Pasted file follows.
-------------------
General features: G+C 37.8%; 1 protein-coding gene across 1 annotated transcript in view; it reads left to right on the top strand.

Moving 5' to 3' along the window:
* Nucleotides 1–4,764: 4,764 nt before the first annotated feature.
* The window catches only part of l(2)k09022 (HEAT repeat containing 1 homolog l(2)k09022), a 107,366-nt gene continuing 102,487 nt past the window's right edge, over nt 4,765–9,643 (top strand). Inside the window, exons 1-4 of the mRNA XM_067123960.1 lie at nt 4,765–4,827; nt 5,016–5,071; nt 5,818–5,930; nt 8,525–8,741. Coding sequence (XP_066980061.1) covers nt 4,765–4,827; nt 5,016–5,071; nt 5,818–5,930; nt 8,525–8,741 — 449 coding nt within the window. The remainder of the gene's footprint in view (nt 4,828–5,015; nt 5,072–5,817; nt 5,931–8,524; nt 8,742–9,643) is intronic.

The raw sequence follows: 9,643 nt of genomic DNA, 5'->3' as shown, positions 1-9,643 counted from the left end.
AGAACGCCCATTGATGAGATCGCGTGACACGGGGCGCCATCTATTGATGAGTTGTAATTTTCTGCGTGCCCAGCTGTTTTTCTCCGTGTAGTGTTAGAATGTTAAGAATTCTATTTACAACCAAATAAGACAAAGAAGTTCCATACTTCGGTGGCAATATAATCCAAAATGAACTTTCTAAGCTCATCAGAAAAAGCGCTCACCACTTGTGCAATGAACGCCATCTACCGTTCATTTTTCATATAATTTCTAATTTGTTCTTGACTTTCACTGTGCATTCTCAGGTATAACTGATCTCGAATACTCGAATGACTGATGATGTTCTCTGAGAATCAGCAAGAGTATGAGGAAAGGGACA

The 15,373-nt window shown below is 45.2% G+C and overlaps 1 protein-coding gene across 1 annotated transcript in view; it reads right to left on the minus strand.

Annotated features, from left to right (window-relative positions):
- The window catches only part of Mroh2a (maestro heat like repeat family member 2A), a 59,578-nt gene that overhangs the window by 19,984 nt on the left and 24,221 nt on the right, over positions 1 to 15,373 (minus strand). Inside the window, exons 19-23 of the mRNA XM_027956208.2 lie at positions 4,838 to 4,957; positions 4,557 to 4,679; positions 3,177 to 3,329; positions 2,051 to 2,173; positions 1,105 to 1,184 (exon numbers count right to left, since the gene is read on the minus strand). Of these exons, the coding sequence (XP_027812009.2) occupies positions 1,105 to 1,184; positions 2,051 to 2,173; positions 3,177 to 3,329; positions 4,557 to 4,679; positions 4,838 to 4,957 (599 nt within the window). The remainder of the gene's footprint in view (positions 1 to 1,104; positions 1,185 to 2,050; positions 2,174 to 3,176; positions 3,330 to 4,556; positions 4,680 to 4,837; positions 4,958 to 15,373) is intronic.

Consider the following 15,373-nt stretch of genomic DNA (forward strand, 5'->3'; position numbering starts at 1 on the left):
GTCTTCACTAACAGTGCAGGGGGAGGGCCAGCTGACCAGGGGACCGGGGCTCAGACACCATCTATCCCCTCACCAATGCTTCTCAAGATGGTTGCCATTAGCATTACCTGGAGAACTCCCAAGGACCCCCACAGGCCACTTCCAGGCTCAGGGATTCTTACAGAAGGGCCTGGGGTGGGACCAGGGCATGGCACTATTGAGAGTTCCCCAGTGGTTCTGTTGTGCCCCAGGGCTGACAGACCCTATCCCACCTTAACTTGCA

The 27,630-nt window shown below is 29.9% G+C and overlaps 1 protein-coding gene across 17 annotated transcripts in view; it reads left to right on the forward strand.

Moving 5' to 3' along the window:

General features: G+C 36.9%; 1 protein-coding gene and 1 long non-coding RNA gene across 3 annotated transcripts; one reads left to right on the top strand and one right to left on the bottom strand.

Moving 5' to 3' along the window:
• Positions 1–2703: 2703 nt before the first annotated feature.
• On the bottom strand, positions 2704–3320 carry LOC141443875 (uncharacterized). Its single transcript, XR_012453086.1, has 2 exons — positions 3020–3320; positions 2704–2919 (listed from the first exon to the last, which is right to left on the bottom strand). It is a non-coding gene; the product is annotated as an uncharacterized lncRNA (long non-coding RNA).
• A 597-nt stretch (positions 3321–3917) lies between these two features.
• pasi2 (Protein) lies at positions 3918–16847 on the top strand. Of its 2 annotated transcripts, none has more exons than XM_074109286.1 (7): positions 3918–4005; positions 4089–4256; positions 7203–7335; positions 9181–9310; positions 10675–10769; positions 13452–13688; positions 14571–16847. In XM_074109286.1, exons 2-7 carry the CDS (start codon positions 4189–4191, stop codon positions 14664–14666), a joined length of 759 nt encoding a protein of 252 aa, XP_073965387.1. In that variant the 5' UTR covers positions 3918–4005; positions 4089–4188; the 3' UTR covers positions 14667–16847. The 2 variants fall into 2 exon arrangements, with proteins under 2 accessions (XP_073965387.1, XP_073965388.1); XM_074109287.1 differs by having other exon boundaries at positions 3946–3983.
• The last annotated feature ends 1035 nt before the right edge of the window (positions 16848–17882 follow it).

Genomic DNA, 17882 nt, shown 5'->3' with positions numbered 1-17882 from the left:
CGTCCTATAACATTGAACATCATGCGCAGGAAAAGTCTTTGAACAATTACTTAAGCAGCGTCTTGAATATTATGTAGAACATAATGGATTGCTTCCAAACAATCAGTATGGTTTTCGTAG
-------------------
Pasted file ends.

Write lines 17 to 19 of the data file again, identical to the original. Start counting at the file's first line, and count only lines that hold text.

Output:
• On the bottom strand, positions 2704–3320 carry LOC141443875 (uncharacterized). Its single transcript, XR_012453086.1, has 2 exons — positions 3020–3320; positions 2704–2919 (listed from the first exon to the last, which is right to left on the bottom strand). It is a non-coding gene; the product is annotated as an uncharacterized lncRNA (long non-coding RNA).
• A 597-nt stretch (positions 3321–3917) lies between these two features.
• pasi2 (Protein) lies at positions 3918–16847 on the top strand. Of its 2 annotated transcripts, none has more exons than XM_074109286.1 (7): positions 3918–4005; positions 4089–4256; positions 7203–7335; positions 9181–9310; positions 10675–10769; positions 13452–13688; positions 14571–16847. In XM_074109286.1, exons 2-7 carry the CDS (start codon positions 4189–4191, stop codon positions 14664–14666), a joined length of 759 nt encoding a protein of 252 aa, XP_073965387.1. In that variant the 5' UTR covers positions 3918–4005; positions 4089–4188; the 3' UTR covers positions 14667–16847. The 2 variants fall into 2 exon arrangements, with proteins under 2 accessions (XP_073965387.1, XP_073965388.1); XM_074109287.1 differs by having other exon boundaries at positions 3946–3983.